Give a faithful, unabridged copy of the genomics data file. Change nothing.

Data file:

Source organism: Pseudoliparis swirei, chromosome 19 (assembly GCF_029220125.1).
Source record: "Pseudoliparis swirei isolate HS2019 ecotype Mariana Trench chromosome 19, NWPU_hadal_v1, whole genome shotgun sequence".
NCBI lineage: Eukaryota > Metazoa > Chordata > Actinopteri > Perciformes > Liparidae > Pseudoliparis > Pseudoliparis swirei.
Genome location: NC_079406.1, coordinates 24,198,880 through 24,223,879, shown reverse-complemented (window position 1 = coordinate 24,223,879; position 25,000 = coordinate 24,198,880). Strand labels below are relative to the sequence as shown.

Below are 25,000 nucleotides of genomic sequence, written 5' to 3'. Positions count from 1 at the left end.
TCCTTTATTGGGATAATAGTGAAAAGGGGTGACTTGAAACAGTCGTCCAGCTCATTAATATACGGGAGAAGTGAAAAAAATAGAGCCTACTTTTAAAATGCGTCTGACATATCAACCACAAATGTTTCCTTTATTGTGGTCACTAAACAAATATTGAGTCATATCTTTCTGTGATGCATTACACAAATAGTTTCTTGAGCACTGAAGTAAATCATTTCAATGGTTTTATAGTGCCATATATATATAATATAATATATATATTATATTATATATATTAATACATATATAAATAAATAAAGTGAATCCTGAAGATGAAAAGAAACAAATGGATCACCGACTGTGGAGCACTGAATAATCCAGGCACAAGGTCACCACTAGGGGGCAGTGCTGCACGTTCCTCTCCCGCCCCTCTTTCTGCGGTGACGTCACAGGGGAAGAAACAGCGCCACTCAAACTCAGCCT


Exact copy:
Source organism: Pseudoliparis swirei, chromosome 19 (assembly GCF_029220125.1).
Source record: "Pseudoliparis swirei isolate HS2019 ecotype Mariana Trench chromosome 19, NWPU_hadal_v1, whole genome shotgun sequence".
NCBI lineage: Eukaryota > Metazoa > Chordata > Actinopteri > Perciformes > Liparidae > Pseudoliparis > Pseudoliparis swirei.
Genome location: NC_079406.1, coordinates 24,198,880 through 24,223,879, shown reverse-complemented (window position 1 = coordinate 24,223,879; position 25,000 = coordinate 24,198,880). Strand labels below are relative to the sequence as shown.

Below are 25,000 nucleotides of genomic sequence, written 5' to 3'. Positions count from 1 at the left end.
TCCTTTATTGGGATAATAGTGAAAAGGGGTGACTTGAAACAGTCGTCCAGCTCATTAATATACGGGAGAAGTGAAAAAAATAGAGCCTACTTTTAAAATGCGTCTGACATATCAACCACAAATGTTTCCTTTATTGTGGTCACTAAACAAATATTGAGTCATATCTTTCTGTGATGCATTACACAAATAGTTTCTTGAGCACTGAAGTAAATCATTTCAATGGTTTTATAGTGCCATATATATATAATATAATATATATATTATATTATATATATTAATACATATATAAATAAATAAAGTGAATCCTGAAGATGAAAAGAAACAAATGGATCACCGACTGTGGAGCACTGAATAATCCAGGCACAAGGTCACCACTAGGGGGCAGTGCTGCACGTTCCTCTCCCGCCCCTCTTTCTGCGGTGACGTCACAGGGGAAGAAACAGCGCCACTCAAACTCAGCCT